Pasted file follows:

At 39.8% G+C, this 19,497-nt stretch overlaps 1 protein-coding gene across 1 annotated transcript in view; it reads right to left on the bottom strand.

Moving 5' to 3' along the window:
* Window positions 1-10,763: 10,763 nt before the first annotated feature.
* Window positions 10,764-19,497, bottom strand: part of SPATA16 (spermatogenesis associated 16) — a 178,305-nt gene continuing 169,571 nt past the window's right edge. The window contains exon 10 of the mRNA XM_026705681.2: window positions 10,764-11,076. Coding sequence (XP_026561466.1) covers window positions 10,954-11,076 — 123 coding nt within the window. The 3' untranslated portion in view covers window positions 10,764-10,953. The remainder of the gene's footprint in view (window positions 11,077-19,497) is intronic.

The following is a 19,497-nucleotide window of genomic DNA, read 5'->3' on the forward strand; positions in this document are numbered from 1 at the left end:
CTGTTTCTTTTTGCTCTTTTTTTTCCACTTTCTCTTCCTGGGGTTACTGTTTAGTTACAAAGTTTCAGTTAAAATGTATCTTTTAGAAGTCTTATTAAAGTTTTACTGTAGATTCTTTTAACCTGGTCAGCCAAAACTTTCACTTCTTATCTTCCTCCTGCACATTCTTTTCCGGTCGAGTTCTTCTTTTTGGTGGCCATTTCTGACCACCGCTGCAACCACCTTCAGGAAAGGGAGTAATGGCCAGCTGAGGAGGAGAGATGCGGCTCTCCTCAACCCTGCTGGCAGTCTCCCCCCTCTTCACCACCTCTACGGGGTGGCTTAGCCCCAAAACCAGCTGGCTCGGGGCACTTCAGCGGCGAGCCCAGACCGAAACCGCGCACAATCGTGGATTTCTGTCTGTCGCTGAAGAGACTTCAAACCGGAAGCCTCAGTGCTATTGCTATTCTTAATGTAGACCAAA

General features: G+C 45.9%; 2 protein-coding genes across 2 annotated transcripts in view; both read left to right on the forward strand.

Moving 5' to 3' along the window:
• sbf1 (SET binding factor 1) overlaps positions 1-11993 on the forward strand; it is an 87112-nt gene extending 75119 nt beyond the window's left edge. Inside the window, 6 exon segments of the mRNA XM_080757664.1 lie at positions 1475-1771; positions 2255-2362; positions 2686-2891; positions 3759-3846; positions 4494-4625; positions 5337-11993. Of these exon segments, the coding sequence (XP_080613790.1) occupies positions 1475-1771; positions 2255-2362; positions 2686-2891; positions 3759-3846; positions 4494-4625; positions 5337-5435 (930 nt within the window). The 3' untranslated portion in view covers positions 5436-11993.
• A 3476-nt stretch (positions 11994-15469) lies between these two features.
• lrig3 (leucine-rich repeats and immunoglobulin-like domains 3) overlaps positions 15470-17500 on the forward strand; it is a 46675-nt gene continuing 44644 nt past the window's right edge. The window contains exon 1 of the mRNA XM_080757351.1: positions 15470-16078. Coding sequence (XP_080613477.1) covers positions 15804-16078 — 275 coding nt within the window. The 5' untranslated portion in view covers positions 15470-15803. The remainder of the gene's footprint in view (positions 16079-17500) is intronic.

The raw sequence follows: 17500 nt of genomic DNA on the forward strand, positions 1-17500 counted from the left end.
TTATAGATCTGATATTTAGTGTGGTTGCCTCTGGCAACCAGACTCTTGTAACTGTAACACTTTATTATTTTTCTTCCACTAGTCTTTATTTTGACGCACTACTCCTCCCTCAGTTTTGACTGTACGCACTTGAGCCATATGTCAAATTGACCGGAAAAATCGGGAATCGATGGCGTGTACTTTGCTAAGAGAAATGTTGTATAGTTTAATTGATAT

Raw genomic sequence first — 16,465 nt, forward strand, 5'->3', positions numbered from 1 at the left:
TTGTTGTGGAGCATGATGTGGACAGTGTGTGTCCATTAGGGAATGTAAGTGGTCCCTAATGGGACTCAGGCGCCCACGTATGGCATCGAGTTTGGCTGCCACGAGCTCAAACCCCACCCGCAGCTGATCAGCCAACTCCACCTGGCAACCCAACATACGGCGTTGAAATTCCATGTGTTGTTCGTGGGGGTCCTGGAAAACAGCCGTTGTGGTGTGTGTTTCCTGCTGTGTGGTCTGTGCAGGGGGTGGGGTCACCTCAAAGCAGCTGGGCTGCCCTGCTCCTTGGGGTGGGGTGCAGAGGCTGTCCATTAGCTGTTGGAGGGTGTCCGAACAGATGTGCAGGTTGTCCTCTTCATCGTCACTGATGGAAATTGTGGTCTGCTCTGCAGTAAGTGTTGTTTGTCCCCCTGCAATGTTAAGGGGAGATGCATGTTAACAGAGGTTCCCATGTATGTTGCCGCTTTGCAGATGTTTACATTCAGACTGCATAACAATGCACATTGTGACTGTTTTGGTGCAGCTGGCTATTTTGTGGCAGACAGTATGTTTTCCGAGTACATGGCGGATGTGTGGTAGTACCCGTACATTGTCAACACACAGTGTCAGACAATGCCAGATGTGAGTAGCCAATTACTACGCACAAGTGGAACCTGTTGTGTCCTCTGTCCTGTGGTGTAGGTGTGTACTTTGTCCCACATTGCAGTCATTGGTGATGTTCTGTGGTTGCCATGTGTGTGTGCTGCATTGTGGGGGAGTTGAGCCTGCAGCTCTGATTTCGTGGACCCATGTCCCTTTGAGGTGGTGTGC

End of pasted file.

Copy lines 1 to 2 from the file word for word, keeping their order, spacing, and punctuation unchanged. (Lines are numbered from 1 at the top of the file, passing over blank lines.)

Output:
At 39.8% G+C, this 19,497-nt stretch overlaps 1 protein-coding gene across 1 annotated transcript in view; it reads right to left on the bottom strand.

Moving 5' to 3' along the window: